6 Tips to Help You Deal With Being Excluded by Roommates
No roommate’s living situation is perfect. Unfortunately, there are occasions where you can experience roommate problems, whether it be over privacy, splitting bills, or even feeling excluded by them. When you are living with multiple roommates, it can be easy to feel quickly detached and isolated from them, which can lead to more problems.
If you are in a roommate situation where you’re excluded by one or more roommates, here are six simple ways to try and fix the problem.
1. Think It Through First: Just about everyone is guilty of overthinking at some point in their lives. Overthinking can turn even the most level-headed people upside down, so before you make assumptions about your roommate’s behavior and go straight to believing that they are excluding you, try to logically piece together what would make sense based on your relationship with them, your work/school schedule, what has been going on in their personal life (as well as yours), etc. For example, your roommates may work together and be extra busy on certain days of the week, or perhaps you’ve been bogged down with heavy school work which makes you have to be more focused and isolated. Regardless of the situation, evaluate the outside factors that may make you feel disconnected first before you have a sit-down talk.
2. Try to Talk It Out: Communication is a pivotal aspect of making any relationship work, whether it be a romantic, platonic, or roommate one. If you have thought things over and are still feeling excluded, ask your roommate(s) if they have some time to sit and talk with you for a minute, perhaps over dinner or during the weekend when everyone is home. Convey to them everything you’ve been feeling and express to them all the ways that you want to be more included with them. If you have a solid relationship with your roommates, this should be a smooth and easygoing conversation that ends on a positive note. If you have yet to get close to your roommates, this could be a bit more uncomfortable or difficult to handle- be patient and do your best with their reactions.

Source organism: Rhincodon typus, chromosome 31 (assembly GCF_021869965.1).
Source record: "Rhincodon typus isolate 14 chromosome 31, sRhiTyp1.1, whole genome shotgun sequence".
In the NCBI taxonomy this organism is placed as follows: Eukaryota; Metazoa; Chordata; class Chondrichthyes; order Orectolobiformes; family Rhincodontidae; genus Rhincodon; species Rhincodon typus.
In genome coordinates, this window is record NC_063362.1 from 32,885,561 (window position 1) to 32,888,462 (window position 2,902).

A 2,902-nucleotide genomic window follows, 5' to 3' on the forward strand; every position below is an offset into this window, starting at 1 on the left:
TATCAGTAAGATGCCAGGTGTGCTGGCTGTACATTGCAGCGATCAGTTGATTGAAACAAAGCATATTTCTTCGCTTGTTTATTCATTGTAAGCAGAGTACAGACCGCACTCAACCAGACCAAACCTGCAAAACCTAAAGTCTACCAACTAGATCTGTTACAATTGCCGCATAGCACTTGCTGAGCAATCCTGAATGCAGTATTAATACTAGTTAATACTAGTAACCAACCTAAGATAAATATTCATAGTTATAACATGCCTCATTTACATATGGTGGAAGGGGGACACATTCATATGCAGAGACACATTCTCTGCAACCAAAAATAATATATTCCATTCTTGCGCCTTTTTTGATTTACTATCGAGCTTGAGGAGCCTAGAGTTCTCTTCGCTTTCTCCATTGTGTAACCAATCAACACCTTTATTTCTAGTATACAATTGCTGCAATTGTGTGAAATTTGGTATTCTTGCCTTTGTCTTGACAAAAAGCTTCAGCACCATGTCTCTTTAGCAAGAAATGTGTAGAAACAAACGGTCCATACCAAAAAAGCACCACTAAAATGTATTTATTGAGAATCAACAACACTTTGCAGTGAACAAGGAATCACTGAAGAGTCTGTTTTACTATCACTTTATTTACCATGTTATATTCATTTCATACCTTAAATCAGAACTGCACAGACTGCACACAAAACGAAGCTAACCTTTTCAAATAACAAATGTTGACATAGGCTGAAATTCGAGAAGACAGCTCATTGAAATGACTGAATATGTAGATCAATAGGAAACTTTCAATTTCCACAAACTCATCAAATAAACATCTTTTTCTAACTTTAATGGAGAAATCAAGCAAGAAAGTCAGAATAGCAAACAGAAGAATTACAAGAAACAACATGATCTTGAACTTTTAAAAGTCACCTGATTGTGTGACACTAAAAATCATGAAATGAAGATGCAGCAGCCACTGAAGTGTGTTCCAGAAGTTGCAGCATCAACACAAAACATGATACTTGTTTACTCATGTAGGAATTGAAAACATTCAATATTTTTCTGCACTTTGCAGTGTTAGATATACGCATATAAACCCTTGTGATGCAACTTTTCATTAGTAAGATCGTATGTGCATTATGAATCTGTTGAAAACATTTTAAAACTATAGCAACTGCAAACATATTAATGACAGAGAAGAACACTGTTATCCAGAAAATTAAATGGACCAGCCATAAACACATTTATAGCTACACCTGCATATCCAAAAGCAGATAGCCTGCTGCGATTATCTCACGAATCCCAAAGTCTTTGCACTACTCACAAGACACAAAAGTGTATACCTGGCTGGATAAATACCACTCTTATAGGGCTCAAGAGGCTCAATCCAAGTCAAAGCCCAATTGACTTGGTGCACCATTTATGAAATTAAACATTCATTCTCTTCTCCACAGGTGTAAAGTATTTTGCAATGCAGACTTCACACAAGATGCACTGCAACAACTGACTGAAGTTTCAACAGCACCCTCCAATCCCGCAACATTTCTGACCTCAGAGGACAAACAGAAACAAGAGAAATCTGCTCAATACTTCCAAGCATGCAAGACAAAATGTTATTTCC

3. Lean on People Close to You: Sometimes, no matter what you say or do, you still can feel excluded and isolated by your roommates. In this case, try to lean on people close to you, like your friends, parents, co-workers, etc. Schedule a date to Facetime your best friend, give your mom or dad a call, take a walk with some coffee with a classmate, or grab a bite to eat with a coworker. These very real connections can help you feel more connected to those around you and less like an outsider. Remember, if you’re not open with your friends and family, they won’t know that you’re feeling down.
4. Distract Yourself With Your Favorite Hobbies: If you have free time and are excluded by your roommates, one thing that you can do is distract yourself by doing some of your favorite hobbies. This isn’t a total replacement for having friends and close relationships, but taking part in little things that make you feel good. Cuddle up with your favorite blankets and pillows and watch a favorite Youtuber, Netflix show, or movie. Have a self-care day (or night) and get a warm bath/shower, and take time to do your hair and even your nails. Make your favorite meal that reminds you of home and talk with your friends or family to make you feel loved.
5. Offer to Invite Yourself: Sometimes exclusion can happen by accident and without the other parties realizing it. Perhaps in the past, you’ve repeatedly rejected offers to go out, or maybe they’re doing an activity they think you wouldn’t like, in either scenario, it can be hard on your roommate’s end to gauge if it’s appropriate to invite you out or not. In this case, try “inviting yourself” and see where that conversation can go. Ask them if you can tag along when they go out, or better yet make your own plans and invite them to join you.
6. Take a Break From Social Media: In today’s world, it is almost impossible to not see what everyone is doing, which can definitely make you feel lonely and excluded. Taking a break from social media can give your mind and heart a rest from the pressures that social media exudes, and help your mental health overall. When you’re ready to get back on, do so- but don’t forget you can get back off at any time.
Confronting your roommate(s) about feeling excluded takes courage and can feel uncomfortable, but if you are honest about your feelings and take time to care for yourself, dealing with the situation will be much more tolerable.
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